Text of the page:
To mark their final night at Dunsquabblin, the Goodies decide to put on an old-fashioned Victorian "musical evening, just like in the good old days" to provide some much-needed entertainment. Graeme is the rather verbose compere (in the style of his earlier performance in 'Royal Command') and Tim is the first act, with both of them in tuxedos (which they somehow amazingly managed to pack in their holiday gear!) while Bill is dressed up as Queen Victoria herself, though one Tim is not amused at this blasphemy! Tim's gentle rendition of 'Oh I Do Like To Be Beside The Seaside' (with Graeme and Bill providing the glee club backing) soon morphs into a lively madrigal performance (with Graeme playing a watering can like a trumpet and Bill drumming away on pots and pans from the kitchen), but then quickly degenerates even further. Bill firstly does a mean impersonation of Animal from the Muppets on the drums, then all three Goodies turn into shouting, strutting, Sex Pistols-style punk rockers and proceed to trash their hellhole cabin to bits. A smiling Tim triumphantly declares amid the rubble "You know, that's the best holiday I've ever had!"
* Graeme: (about the bathroom, with the toilet located halfway up the wall) "I don't think it's very well designed."
Tim; "I think it's charming. All you need is a little imagination."
Graeme: "And a little stepladder!"
* A few little cameos and sight gags, including the harsh penalty for removing the penalty notice, the deafening racket caused by the mass of plumbing pipes in the bathroom when the loo is flushed (causing Tim to demand that none of them are to go to the bog for the next three weeks!), Graeme and Tim's silly bird impersonations, Graeme's glasses being fitted with little windscreen wipers when the roof is leaking and Graeme's painting in the cupboard turning from sunny to stormy when Tim steps in there for some much-needed mock sunshine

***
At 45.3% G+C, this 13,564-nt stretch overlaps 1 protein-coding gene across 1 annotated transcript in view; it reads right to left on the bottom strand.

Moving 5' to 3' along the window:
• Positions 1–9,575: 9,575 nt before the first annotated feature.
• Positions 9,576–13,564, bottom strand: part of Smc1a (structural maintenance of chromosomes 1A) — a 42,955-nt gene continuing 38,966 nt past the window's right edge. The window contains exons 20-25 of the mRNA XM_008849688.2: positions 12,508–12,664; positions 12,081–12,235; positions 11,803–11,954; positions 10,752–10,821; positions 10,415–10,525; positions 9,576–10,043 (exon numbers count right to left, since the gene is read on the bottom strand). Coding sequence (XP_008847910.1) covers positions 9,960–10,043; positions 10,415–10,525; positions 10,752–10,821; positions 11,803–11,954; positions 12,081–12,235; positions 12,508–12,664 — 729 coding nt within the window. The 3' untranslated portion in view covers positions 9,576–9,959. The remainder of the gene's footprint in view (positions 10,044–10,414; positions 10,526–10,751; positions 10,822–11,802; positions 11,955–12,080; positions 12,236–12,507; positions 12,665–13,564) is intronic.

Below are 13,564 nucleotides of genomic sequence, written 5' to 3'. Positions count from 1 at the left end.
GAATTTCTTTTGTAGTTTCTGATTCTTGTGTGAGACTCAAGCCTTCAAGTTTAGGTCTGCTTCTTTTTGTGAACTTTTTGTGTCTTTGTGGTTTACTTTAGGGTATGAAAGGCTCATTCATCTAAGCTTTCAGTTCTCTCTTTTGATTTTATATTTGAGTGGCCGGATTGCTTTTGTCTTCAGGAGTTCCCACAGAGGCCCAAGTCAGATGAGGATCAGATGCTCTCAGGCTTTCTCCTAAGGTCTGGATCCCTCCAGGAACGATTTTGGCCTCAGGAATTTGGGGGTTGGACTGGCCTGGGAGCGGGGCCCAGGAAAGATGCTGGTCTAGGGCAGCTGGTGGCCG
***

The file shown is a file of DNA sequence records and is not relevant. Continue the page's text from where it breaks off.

* The game of cards in which Graeme and Tim exploit Bill's lack of card knowledge by creating the rules as they go along (rather like a round of 'Mornington Crescent' from 'I'm Sorry I Haven't A Clue'!); with them initially appointing themselves as team captains, but each preferring to select a kitchen chair as their partner rather than Bill, then having a game of "3-handed spat" and giving him a rather hard time of things along the way
* The final music concert sequence; particularly Graeme grandly spruiking that Tim is "the doyen of the Dunsquabblin serenaders … the virago of voculatory versificulation" before explaining "A singer, Madam!" to a puzzled Queen Victoria, Tim creating an interesting sound effect during the madrigal by blasting a nosy sheep away from the window with a shotgun, and the punk rock performance of 'Oh I Do Like To Be Beside The Seaside' with Sex Pistols-style offensive lyrics (a raucous "f***in' seaside!" towards the end) and subsequent smashing-up of the much-despised bungalow after being stuck inside it for the best part of three weeks.
Oh I Do Like To Be Beside The Seaside
MY 2 CENTS WORTH
One final attempt to recapture the 'trapped with nowhere to go' atmosphere of earlier studio-based classics like The End and Earthanasia, but this time it fails miserably with a plot that is noticeably light-on for funny dialogue or visual scenes. The Goodies are either bored or bickering for much of the time and their boredom unfortunately rubs off on the viewer as well. A very rare dud episode among a decade-long run of classic comedy, so I can hardly complain too much.
BLACK PUDDING RATING